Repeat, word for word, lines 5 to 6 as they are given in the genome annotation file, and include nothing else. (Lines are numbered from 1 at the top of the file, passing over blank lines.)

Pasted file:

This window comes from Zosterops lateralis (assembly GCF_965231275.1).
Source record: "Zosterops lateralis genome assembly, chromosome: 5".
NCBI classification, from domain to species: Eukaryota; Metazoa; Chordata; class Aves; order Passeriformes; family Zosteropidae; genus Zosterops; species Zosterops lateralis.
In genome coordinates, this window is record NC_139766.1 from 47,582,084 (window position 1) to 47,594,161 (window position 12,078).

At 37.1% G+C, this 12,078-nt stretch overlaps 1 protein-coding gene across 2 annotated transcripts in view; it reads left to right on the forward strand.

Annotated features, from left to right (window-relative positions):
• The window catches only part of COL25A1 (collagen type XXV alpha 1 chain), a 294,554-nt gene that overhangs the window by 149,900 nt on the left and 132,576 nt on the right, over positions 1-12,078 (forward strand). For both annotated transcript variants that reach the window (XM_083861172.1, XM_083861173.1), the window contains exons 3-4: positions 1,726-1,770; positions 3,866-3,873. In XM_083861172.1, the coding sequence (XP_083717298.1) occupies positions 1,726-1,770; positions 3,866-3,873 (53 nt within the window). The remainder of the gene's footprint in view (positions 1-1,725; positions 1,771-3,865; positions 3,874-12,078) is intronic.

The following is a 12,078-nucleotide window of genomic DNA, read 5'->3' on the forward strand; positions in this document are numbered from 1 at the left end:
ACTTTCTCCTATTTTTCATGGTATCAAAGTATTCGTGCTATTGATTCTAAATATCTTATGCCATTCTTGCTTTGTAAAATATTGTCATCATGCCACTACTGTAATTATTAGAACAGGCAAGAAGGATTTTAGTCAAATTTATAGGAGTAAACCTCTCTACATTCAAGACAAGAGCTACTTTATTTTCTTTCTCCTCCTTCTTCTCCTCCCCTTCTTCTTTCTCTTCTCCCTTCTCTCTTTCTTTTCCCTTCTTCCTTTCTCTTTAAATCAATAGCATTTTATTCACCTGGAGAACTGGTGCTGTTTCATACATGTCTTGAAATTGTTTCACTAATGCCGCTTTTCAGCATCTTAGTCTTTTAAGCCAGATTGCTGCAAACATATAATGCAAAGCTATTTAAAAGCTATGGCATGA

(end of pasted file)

At 37.1% G+C, this 12,078-nt stretch overlaps 1 protein-coding gene across 2 annotated transcripts in view; it reads left to right on the forward strand.

Annotated features, from left to right (window-relative positions):